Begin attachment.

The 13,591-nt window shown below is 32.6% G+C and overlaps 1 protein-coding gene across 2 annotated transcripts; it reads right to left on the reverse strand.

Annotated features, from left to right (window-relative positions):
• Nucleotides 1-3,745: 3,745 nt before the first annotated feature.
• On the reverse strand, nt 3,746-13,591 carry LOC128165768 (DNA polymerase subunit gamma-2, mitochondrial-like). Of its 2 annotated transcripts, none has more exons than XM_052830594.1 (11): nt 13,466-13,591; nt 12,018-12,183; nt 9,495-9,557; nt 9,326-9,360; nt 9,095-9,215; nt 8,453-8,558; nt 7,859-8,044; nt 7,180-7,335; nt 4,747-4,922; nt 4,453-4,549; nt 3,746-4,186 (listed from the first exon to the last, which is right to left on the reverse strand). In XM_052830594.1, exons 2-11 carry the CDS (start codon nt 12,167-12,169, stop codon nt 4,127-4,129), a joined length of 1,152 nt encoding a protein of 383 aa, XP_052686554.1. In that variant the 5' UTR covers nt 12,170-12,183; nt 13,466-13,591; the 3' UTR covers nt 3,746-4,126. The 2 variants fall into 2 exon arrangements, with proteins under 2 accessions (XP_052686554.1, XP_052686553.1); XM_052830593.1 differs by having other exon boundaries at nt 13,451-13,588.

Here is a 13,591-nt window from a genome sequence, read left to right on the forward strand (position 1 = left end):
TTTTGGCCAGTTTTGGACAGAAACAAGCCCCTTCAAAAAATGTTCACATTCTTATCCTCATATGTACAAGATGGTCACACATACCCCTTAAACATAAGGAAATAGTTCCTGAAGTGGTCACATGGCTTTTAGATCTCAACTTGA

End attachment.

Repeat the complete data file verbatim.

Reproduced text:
The 13,591-nt window shown below is 32.6% G+C and overlaps 1 protein-coding gene across 2 annotated transcripts; it reads right to left on the reverse strand.

Annotated features, from left to right (window-relative positions):
• Nucleotides 1-3,745: 3,745 nt before the first annotated feature.
• On the reverse strand, nt 3,746-13,591 carry LOC128165768 (DNA polymerase subunit gamma-2, mitochondrial-like). Of its 2 annotated transcripts, none has more exons than XM_052830594.1 (11): nt 13,466-13,591; nt 12,018-12,183; nt 9,495-9,557; nt 9,326-9,360; nt 9,095-9,215; nt 8,453-8,558; nt 7,859-8,044; nt 7,180-7,335; nt 4,747-4,922; nt 4,453-4,549; nt 3,746-4,186 (listed from the first exon to the last, which is right to left on the reverse strand). In XM_052830594.1, exons 2-11 carry the CDS (start codon nt 12,167-12,169, stop codon nt 4,127-4,129), a joined length of 1,152 nt encoding a protein of 383 aa, XP_052686554.1. In that variant the 5' UTR covers nt 12,170-12,183; nt 13,466-13,591; the 3' UTR covers nt 3,746-4,126. The 2 variants fall into 2 exon arrangements, with proteins under 2 accessions (XP_052686554.1, XP_052686553.1); XM_052830593.1 differs by having other exon boundaries at nt 13,451-13,588.

Here is a 13,591-nt window from a genome sequence, read left to right on the forward strand (position 1 = left end):
TTTTGGCCAGTTTTGGACAGAAACAAGCCCCTTCAAAAAATGTTCACATTCTTATCCTCATATGTACAAGATGGTCACACATACCCCTTAAACATAAGGAAATAGTTCCTGAAGTGGTCACATGGCTTTTAGATCTCAACTTGA